So it can give and take when it is asked to.

The unit has periodic engine shut off – when the car is stopped in traffic, the engine is temporarily shut off. It restarts automatically when put back into gear either by stepping on the accelerator or releasing the clutch.

Hybrid Vehicles utilize things like a sleeker body style. Thinner tires,lighter composites all to reduce the weight and drag to bring better fuel mileage and save energy.

There are really two kinds of gasoline hybrids. The parallel hybrid and the series hybrid.
In a parallel hybrid vehicle, a gasoline engine and an electric motor blend together to move the vehicle. Basically doing two things at the same time.

In a series hybrid the gasoline engine either directly powers an electric motor that powers the vehicle or charges batteries that will power the motor. Basically doing only one thing at a time.

The automobile industry as a whole has a new and vital role in implementing changes as to how it is going to continue to make vehicles. We can see sweeping changes happening each and every year as the EPA keeps forcing the industry to cut emissions. Consumers are always looking for better fuel economy and better performance. Buyers are now starting to “think green” when purchasing vehicles are and stressing for more ways to bring a lighter environmental impact on our fragile world.

The good news is that the automobile industries are developing newer technologies and addressing each and every avenue to bring consumers what the want.

As we continue to move on into the new decade we will start to see things like solar panels built into the top of cars keeping them cool as they are parked. Solar panels in the headlights and taillights will help recharge the hybrid batteries.

The future of the automobile industry as well as the economy will remain a mystery for now. However our technological advances in making superior energy efficient vehicles are mind boggling. As we keep coming up with new ideas and better ways to improve on itself. It is an exciting time to see the changes occurring and we can look forward to seeing marked improvements in all phases of fuel economy and conservation.

Keep “Thinking Green” my friends

Hybrid Vehicle Top Safety Pick

An auto insurance trade group, The Insurance Institute for Highway Safety, has named a hybrid vehicle as a top safety pick. The Chevrolet Volt, a plug-in hybrid vehicle with a small gasoline engine, achieved the honor along with the all-electric Nissan Leaf. The Insurance Institute offered the judgment after the group’s first US crash tests of plug-in and pure electric cars. Anyone wondering if hybrid vehicles are going to be safe can rest easy.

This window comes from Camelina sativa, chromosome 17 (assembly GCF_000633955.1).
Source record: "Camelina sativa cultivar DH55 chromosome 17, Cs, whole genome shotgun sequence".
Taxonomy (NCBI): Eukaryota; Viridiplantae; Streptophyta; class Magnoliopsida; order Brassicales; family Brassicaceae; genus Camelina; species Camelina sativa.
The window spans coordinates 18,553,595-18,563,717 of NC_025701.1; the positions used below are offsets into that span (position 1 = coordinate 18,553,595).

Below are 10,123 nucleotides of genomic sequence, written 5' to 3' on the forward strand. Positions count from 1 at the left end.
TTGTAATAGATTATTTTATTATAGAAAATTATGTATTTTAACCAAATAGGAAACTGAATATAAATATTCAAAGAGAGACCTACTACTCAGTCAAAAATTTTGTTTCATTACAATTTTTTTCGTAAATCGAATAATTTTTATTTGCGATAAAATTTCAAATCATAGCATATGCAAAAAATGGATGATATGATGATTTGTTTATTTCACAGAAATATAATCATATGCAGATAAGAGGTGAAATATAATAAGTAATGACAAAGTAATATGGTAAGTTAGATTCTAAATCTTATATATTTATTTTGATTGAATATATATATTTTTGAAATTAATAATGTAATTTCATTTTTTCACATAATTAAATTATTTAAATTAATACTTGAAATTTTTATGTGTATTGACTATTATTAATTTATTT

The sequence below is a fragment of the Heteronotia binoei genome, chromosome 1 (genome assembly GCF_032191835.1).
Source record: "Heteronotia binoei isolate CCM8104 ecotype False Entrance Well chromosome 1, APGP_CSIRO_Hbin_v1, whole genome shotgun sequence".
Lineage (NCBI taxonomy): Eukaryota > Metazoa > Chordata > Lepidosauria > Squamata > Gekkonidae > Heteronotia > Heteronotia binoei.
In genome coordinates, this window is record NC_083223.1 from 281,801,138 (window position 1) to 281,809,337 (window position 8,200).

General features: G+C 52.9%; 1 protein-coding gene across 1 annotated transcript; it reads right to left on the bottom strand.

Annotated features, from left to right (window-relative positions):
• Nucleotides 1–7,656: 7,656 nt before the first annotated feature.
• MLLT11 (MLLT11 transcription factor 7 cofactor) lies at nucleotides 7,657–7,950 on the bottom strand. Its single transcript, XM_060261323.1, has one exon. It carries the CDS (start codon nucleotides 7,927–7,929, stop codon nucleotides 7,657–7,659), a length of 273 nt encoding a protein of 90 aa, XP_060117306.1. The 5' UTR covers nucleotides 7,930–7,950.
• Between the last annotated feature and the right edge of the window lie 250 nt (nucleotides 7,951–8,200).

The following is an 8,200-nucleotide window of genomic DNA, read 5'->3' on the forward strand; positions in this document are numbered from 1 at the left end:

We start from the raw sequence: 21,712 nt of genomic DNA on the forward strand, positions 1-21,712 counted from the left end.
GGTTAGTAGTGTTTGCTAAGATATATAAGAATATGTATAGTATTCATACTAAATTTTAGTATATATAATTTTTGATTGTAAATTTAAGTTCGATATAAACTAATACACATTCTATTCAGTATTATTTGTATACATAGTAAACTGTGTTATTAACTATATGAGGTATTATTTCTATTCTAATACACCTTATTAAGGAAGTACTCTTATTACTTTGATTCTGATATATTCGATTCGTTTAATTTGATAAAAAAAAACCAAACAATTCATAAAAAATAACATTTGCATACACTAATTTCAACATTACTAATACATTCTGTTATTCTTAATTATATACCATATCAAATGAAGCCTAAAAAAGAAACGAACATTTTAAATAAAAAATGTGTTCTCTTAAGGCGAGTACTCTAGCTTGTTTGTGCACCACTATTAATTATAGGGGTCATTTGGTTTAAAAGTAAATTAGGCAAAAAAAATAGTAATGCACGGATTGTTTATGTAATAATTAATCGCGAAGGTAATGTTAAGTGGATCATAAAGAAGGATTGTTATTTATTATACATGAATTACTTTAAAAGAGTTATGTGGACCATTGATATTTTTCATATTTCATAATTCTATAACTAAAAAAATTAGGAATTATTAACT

The Volt earned its top rating of “good” for front, side, rear and rollover crash protection. The Institute also noted that both the Volt and the Leaf have standard electric stability control which the group considers a crucial safety feature. Makers of hybrid vehicles are clearly using the same standards of safety in the production of these new types of cars as in the more common internal combustion engine vehicles.

Critics have long argued that hybrid vehicles could not be made economically and that safety would be compromised in the rush to “go green,” but the recent crash tests show that this is not the case. These hybrid vehicles are as safe or safer than any car produced today.

Both the Nissan Leaf and the Chevrolet Volt are small cars which initially would seem to indicate a lack of safety. Both, though, have battery packs adding significant weight to the vehicles making them safer than other cars in their class. This, too, was demonstrated by the Institute’s crash tests.

Additionally, the tests proved that using technology to boost fuel economy, such as the electric batteries in both these vehicles, is preferable to simply downsizing and lightening the weight of cars to save fuel. Hybrid vehicles are actually safer than standard cars of the same size while remarkably fuel-efficient at the same time.

These hybrid vehicles are perfect for highway driving. Should a crash occur, these cars will protect the drivers better than the vast majority of standard cars.

In fact, these electric cars are far safer than the low-speed vehicles, such as the GEM e2 or the Wheego Whip, which were judged dangerous after crash tests last year. These are golf-cart-like vehicles which are becoming increasingly popular, but are not required to meet the national safety standards of passenger vehicles.

The image of the electric and hybrid car was damaged in the mind of the consumer by these small carts which were never meant for highway driving. Nevertheless, industry observers think that the new tests will propel the Leaf and the Volt forward in the minds of eco-minded consumers who have been waiting for a chance to purchase a reasonably green, fuel-efficient and safe car for at least five years. The time has finally arrived. Both the Leaf and the Volt are extremely safe, fuel-efficient and will not harm the environment. Auto makers have finally turned the corner on producing desirable hybrid vehicles.